By Brazzil Magazine
In Brazil everything ‘dances’—the palm trees, the ocean, the
verdant mountains. It’s no surprise
the samba and bossa nova
were born here, and not in Anchorage or Moscow.
"Brazil is hallucinatory, but the Brazilians seem not to realize it."
—Juan Sender, a Chilean writer in Márcio Souza’s Lost World II.
"She had an elegant way of moving her hips when she walked; you could tell she was
—Jorge Amado, Jubiabá.
Heloísa Pinheiro is not a household name, but next to Carmen Miranda, Sugar Loaf, and the mountain-top statue of
Christ the Redeemer, she epitomizes Rio de Janeiro. Over forty years ago, Heloísa, or Helô, used to walk to the beach, crossing
the intersection at Montenegro and Prudente de Moraes. There was a restaurant on the corner, the Bar Botineiro, later
called Veloso (from Raul Correia Veloso, who started the bar in 1945) where two friends often met and drank beer.
One of them was Vinicius de Moraes, the other Antônio Carlos "Tom" Jobim. They noticed Heloísa as she passed,
on her way to bask on the sands of Ipanema. The rest is history.
"Tom and I were struck dumb when she strolled by," de Moraes later recalled. "The air became lighter as if to ease
the divine sway of her step… For her we wrote respectfully and in silent wonder the samba that brought to the headlines of
the world our dear Ipanema… She was and remains for us the essence of the young Rio girl, the golden girl, a blend of
flower and siren, full of light and grace, the sight of which also brings sadness—for she bears on her way to the sea a sense of
youthfulness that will fade…"
Today, Veloso has a new name, Garota de Ipanema (Girl from Ipanema) and the street out front, Prudente de Moraes
(an early Brazilian president) has seen its ‘Prudente’ give way to ‘Vinicius.’ It’s a colorful, noisy hangout; strolling
musicians gather just outside the open doors and windows to serenade the clientele. The quality of their playing is very good, and
afterwards they hope you’ll spare a few coins to show your appreciation, for they are probably as poor as they are talented.
Bossa Nova Temple
The Vinicius Bar is just around the corner, and it’s everything an American bar is not: dimly lit with a cozy,
sensuous atmosphere, music that’s prominent but not so loud you can’t converse, and the freedom to enjoy a cigarette. I sat with
my companions and listened to the sultry rhythms of
bossa nova, a guitarist and female vocalist first, then a polished but
restrained trio led by an old-timer named João Paulo. Some years ago, Sinval Silva (who’d composed ballads for Carmen Miranda)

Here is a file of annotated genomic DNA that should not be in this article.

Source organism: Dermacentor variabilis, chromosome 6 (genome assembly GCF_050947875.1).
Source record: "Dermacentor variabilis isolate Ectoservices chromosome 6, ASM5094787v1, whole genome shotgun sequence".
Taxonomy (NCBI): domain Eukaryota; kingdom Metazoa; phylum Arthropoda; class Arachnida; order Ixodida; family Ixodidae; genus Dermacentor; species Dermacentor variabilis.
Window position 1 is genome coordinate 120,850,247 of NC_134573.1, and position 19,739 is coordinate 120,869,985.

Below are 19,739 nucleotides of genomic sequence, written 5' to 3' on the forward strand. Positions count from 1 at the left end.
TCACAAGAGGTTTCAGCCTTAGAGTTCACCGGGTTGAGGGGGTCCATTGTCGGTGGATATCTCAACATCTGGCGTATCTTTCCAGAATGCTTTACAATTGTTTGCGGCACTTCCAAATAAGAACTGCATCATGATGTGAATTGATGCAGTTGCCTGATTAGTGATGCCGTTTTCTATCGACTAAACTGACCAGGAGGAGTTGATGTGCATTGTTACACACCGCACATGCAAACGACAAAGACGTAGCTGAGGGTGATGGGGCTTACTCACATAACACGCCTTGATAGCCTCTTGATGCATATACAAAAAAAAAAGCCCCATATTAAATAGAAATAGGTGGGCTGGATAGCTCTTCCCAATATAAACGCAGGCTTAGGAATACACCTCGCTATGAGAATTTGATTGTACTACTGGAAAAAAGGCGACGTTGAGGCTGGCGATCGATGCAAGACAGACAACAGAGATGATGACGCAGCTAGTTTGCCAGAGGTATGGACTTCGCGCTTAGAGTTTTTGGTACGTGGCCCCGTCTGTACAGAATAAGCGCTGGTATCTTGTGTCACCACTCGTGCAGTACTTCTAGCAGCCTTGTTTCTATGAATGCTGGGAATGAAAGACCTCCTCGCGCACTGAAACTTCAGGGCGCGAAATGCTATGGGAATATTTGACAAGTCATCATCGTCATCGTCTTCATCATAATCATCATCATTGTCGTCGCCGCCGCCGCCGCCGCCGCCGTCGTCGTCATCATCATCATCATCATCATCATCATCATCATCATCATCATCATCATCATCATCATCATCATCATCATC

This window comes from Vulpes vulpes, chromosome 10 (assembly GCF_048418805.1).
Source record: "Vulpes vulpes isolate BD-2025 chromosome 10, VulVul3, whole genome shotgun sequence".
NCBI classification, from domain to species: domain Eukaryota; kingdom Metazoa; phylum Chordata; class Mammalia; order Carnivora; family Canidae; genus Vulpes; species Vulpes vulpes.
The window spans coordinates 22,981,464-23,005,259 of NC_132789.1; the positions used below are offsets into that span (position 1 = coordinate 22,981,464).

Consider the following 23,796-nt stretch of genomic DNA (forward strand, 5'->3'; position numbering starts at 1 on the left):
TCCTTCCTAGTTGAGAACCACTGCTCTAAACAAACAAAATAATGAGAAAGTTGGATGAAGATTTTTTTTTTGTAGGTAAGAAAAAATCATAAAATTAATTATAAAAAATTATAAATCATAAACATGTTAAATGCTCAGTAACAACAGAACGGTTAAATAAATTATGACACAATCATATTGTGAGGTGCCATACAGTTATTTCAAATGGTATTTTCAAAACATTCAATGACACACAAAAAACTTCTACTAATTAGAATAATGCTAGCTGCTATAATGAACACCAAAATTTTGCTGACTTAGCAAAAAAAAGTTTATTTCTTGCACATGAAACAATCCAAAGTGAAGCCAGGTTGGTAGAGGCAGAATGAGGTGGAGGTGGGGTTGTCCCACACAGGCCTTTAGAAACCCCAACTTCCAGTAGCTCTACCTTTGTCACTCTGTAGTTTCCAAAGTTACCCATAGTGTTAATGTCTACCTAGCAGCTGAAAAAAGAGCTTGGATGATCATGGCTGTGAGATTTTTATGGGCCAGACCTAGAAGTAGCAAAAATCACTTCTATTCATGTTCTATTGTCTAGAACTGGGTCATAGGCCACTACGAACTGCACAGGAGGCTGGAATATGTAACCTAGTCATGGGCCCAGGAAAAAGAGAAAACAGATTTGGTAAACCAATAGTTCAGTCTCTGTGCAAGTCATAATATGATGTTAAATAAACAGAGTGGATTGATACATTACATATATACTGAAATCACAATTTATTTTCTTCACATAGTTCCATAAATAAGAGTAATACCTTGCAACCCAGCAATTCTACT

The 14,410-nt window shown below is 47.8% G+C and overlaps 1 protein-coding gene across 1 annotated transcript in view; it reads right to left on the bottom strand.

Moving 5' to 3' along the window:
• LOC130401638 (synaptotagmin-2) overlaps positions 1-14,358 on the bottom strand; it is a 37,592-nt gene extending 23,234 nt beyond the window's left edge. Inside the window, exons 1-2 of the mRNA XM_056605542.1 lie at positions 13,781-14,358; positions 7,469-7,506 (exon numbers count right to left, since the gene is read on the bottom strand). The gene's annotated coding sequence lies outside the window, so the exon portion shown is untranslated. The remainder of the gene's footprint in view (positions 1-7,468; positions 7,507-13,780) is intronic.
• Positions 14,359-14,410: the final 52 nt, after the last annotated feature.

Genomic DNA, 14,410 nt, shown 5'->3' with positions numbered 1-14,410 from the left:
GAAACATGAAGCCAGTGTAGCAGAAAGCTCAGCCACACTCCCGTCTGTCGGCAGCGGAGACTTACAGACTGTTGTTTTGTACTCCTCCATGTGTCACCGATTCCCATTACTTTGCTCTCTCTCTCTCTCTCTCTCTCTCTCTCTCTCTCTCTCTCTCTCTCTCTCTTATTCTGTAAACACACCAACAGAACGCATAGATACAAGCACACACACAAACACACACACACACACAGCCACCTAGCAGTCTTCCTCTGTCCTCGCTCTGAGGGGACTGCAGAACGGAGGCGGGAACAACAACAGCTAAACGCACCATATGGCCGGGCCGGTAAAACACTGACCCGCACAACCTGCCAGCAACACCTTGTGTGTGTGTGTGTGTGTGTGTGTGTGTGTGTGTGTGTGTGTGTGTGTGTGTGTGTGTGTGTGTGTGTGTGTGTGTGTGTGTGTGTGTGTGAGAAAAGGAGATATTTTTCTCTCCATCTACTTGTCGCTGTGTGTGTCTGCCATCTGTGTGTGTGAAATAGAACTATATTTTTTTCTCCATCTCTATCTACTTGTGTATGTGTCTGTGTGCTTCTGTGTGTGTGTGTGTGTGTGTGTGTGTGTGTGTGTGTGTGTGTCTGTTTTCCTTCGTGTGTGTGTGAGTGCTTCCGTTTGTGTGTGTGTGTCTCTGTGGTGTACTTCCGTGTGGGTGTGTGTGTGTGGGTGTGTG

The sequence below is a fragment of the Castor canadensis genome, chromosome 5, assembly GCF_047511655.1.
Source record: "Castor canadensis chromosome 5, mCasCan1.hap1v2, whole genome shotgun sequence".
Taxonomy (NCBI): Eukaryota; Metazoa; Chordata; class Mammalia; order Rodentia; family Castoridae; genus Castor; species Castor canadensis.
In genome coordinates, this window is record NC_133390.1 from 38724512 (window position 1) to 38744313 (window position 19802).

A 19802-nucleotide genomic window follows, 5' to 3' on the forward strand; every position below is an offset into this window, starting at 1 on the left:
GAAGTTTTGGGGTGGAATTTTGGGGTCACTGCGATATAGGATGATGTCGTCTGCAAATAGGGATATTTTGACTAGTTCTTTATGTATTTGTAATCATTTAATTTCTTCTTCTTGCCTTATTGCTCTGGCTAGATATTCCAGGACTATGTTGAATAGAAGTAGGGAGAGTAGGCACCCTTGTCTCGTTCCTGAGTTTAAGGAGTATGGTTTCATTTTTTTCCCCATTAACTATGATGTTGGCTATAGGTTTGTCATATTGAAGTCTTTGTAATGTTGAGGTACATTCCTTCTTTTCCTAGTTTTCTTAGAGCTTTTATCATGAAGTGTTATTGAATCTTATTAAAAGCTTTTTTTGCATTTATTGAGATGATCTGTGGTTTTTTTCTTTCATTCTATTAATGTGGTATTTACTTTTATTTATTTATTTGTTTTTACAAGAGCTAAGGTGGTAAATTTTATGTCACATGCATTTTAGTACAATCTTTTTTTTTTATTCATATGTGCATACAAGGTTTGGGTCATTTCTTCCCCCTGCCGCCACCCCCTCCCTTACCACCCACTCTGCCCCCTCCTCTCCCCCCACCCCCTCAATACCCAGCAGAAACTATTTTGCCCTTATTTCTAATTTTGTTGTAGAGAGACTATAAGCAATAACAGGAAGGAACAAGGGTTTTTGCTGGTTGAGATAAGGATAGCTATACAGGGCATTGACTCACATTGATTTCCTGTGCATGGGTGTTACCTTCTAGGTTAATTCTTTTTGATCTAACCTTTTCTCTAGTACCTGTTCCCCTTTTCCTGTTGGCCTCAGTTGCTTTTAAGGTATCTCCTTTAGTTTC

told writer John Krich that "The secret of Brazilian music is writing love songs to a woman you’ll never meet." Maybe it’s an
audacious statement, but perhaps there’s a ring of truth to it after all.
Rio once sported the much-longer moniker São Sebastião do Rio de Janeiro. It was from São Sebastião that the
French, who’d tried settling in, were run off. (Later they’d get their revenge; see below) The Portuguese should have run off the
incorrect ‘Rio’ as well. The area is situated at the mouth of Guanabara Bay, which early explorers had thought was a river, hence
the name. If they’d not erred, we might today be talking about Baía de Janeiro—January Bay.
For all that, Rio is still one of the focal points of the known universe, especially during
Carnaval. It enjoyed two centuries as the capital of Brazil, until 1960 when the seat of government reluctantly moved to Brasília. Tourism remained
unaffected, that is, until the late ’80s and early ’90s when Rio gained a reputation for being unsafe, and not just for travelers.
Cartoons tended to depict the towering statue of Christ overlooking the city from Corcovado Mountain in the act of shrugging
or surrendering, but the reality of 400 to 500 daily robbery assaults was no joking matter.
It’s not that folks are meaner or greedier in Rio, it’s that the slums, the famous
favelas of Black Orpheus, if you will,
are where nearly one-quarter of Rio’s population makes their home. Visiting the city in the 1950s, Nobel Prize-winning
author Albert Camus remarked, "Never have I seen wealth and poverty so insolently intertwined."
I was aware of this one evening when a few of us had gone to a ‘happy hour’ destination called Arco do Telles
(Telles Arch), at the end of Rua dos Mercadores in downtown Rio. Behind the arch is something of a narrow, crooked,
pedestrian alley called the Travessa do Comércio that dates back over two centuries and is lined with restaurants and bars. The
tables and chairs fill the street so thoroughly that it’s hard to walk through when the place is bustling.
Certain districts in Germany where folks also gather after work or school have the same feel. At last we found an